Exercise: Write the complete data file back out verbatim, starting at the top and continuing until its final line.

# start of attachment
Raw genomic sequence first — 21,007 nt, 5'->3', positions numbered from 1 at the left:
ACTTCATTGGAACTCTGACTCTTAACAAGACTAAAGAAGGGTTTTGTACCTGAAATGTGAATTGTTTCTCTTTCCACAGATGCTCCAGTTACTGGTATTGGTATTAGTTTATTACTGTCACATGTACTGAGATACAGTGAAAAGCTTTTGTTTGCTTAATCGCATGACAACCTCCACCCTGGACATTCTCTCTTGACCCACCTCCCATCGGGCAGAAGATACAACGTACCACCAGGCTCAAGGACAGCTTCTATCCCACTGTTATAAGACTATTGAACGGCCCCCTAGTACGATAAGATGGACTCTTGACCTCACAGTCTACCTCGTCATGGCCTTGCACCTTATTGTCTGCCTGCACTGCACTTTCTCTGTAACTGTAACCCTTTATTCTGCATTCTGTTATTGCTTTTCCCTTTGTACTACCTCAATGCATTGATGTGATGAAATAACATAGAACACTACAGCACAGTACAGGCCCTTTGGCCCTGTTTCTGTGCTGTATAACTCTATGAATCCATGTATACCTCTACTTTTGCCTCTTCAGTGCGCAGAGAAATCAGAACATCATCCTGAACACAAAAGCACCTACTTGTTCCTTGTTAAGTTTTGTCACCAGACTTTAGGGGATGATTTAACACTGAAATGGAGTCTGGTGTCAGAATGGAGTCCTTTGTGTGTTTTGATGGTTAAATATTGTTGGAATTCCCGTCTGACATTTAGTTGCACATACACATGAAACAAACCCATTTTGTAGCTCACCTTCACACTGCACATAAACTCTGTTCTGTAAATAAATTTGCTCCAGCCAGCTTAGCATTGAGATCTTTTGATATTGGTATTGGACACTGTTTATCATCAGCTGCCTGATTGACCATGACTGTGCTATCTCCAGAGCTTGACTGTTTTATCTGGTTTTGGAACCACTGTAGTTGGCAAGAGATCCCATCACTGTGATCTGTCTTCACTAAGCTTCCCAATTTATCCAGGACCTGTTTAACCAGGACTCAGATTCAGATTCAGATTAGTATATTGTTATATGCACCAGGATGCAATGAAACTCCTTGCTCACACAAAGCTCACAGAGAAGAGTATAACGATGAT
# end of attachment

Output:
Raw genomic sequence first — 21,007 nt, 5'->3', positions numbered from 1 at the left:
ACTTCATTGGAACTCTGACTCTTAACAAGACTAAAGAAGGGTTTTGTACCTGAAATGTGAATTGTTTCTCTTTCCACAGATGCTCCAGTTACTGGTATTGGTATTAGTTTATTACTGTCACATGTACTGAGATACAGTGAAAAGCTTTTGTTTGCTTAATCGCATGACAACCTCCACCCTGGACATTCTCTCTTGACCCACCTCCCATCGGGCAGAAGATACAACGTACCACCAGGCTCAAGGACAGCTTCTATCCCACTGTTATAAGACTATTGAACGGCCCCCTAGTACGATAAGATGGACTCTTGACCTCACAGTCTACCTCGTCATGGCCTTGCACCTTATTGTCTGCCTGCACTGCACTTTCTCTGTAACTGTAACCCTTTATTCTGCATTCTGTTATTGCTTTTCCCTTTGTACTACCTCAATGCATTGATGTGATGAAATAACATAGAACACTACAGCACAGTACAGGCCCTTTGGCCCTGTTTCTGTGCTGTATAACTCTATGAATCCATGTATACCTCTACTTTTGCCTCTTCAGTGCGCAGAGAAATCAGAACATCATCCTGAACACAAAAGCACCTACTTGTTCCTTGTTAAGTTTTGTCACCAGACTTTAGGGGATGATTTAACACTGAAATGGAGTCTGGTGTCAGAATGGAGTCCTTTGTGTGTTTTGATGGTTAAATATTGTTGGAATTCCCGTCTGACATTTAGTTGCACATACACATGAAACAAACCCATTTTGTAGCTCACCTTCACACTGCACATAAACTCTGTTCTGTAAATAAATTTGCTCCAGCCAGCTTAGCATTGAGATCTTTTGATATTGGTATTGGACACTGTTTATCATCAGCTGCCTGATTGACCATGACTGTGCTATCTCCAGAGCTTGACTGTTTTATCTGGTTTTGGAACCACTGTAGTTGGCAAGAGATCCCATCACTGTGATCTGTCTTCACTAAGCTTCCCAATTTATCCAGGACCTGTTTAACCAGGACTCAGATTCAGATTCAGATTAGTATATTGTTATATGCACCAGGATGCAATGAAACTCCTTGCTCACACAAAGCTCACAGAGAAGAGTATAACGATGAT